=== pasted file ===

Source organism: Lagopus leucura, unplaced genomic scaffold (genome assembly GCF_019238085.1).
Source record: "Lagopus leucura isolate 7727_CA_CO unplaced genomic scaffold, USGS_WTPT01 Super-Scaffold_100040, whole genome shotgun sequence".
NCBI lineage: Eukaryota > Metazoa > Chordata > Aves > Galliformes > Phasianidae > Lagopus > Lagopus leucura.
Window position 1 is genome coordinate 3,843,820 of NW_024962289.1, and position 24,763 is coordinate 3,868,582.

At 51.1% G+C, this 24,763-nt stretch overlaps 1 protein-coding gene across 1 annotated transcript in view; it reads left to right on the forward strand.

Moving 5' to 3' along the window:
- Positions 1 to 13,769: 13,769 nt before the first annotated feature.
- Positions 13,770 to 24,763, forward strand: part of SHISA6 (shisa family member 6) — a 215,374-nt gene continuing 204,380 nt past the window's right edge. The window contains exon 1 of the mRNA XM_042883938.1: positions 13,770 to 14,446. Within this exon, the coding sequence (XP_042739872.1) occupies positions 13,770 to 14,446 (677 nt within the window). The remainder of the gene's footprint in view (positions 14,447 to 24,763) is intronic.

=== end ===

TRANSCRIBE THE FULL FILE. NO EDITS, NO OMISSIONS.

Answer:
Source organism: Lagopus leucura, unplaced genomic scaffold (genome assembly GCF_019238085.1).
Source record: "Lagopus leucura isolate 7727_CA_CO unplaced genomic scaffold, USGS_WTPT01 Super-Scaffold_100040, whole genome shotgun sequence".
NCBI lineage: Eukaryota > Metazoa > Chordata > Aves > Galliformes > Phasianidae > Lagopus > Lagopus leucura.
Window position 1 is genome coordinate 3,843,820 of NW_024962289.1, and position 24,763 is coordinate 3,868,582.

At 51.1% G+C, this 24,763-nt stretch overlaps 1 protein-coding gene across 1 annotated transcript in view; it reads left to right on the forward strand.

Moving 5' to 3' along the window:
- Positions 1 to 13,769: 13,769 nt before the first annotated feature.
- Positions 13,770 to 24,763, forward strand: part of SHISA6 (shisa family member 6) — a 215,374-nt gene continuing 204,380 nt past the window's right edge. The window contains exon 1 of the mRNA XM_042883938.1: positions 13,770 to 14,446. Within this exon, the coding sequence (XP_042739872.1) occupies positions 13,770 to 14,446 (677 nt within the window). The remainder of the gene's footprint in view (positions 14,447 to 24,763) is intronic.